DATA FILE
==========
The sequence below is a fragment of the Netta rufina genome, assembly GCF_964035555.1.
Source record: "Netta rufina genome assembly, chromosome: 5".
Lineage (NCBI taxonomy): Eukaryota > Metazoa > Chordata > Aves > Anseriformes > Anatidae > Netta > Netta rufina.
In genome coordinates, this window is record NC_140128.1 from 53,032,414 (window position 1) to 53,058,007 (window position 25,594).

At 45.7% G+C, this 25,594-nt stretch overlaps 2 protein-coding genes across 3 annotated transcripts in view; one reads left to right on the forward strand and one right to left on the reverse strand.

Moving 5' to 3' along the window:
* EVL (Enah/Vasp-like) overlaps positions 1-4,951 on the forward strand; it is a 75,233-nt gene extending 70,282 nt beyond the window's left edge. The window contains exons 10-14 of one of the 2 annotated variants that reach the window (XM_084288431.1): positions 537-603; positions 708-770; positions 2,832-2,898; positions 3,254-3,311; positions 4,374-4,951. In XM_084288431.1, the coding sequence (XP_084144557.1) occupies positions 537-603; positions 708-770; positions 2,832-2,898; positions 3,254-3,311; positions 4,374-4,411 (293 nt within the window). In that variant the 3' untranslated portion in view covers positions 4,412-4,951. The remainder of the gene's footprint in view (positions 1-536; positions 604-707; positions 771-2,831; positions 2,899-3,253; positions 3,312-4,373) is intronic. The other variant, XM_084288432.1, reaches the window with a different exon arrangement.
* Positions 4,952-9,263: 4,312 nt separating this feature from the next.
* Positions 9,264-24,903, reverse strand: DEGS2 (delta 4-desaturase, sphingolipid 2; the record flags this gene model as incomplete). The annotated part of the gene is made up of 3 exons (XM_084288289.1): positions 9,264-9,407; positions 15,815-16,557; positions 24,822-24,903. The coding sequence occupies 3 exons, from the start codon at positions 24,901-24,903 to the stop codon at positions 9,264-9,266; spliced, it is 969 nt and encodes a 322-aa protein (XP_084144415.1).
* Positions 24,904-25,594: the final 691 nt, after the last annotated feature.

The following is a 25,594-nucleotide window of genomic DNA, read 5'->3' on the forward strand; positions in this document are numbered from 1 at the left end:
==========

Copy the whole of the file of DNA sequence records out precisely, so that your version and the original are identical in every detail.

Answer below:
The sequence below is a fragment of the Netta rufina genome, assembly GCF_964035555.1.
Source record: "Netta rufina genome assembly, chromosome: 5".
Lineage (NCBI taxonomy): Eukaryota > Metazoa > Chordata > Aves > Anseriformes > Anatidae > Netta > Netta rufina.
In genome coordinates, this window is record NC_140128.1 from 53,032,414 (window position 1) to 53,058,007 (window position 25,594).

At 45.7% G+C, this 25,594-nt stretch overlaps 2 protein-coding genes across 3 annotated transcripts in view; one reads left to right on the forward strand and one right to left on the reverse strand.

Moving 5' to 3' along the window:
* EVL (Enah/Vasp-like) overlaps positions 1-4,951 on the forward strand; it is a 75,233-nt gene extending 70,282 nt beyond the window's left edge. The window contains exons 10-14 of one of the 2 annotated variants that reach the window (XM_084288431.1): positions 537-603; positions 708-770; positions 2,832-2,898; positions 3,254-3,311; positions 4,374-4,951. In XM_084288431.1, the coding sequence (XP_084144557.1) occupies positions 537-603; positions 708-770; positions 2,832-2,898; positions 3,254-3,311; positions 4,374-4,411 (293 nt within the window). In that variant the 3' untranslated portion in view covers positions 4,412-4,951. The remainder of the gene's footprint in view (positions 1-536; positions 604-707; positions 771-2,831; positions 2,899-3,253; positions 3,312-4,373) is intronic. The other variant, XM_084288432.1, reaches the window with a different exon arrangement.
* Positions 4,952-9,263: 4,312 nt separating this feature from the next.
* Positions 9,264-24,903, reverse strand: DEGS2 (delta 4-desaturase, sphingolipid 2; the record flags this gene model as incomplete). The annotated part of the gene is made up of 3 exons (XM_084288289.1): positions 9,264-9,407; positions 15,815-16,557; positions 24,822-24,903. The coding sequence occupies 3 exons, from the start codon at positions 24,901-24,903 to the stop codon at positions 9,264-9,266; spliced, it is 969 nt and encodes a 322-aa protein (XP_084144415.1).
* Positions 24,904-25,594: the final 691 nt, after the last annotated feature.

The following is a 25,594-nucleotide window of genomic DNA, read 5'->3' on the forward strand; positions in this document are numbered from 1 at the left end: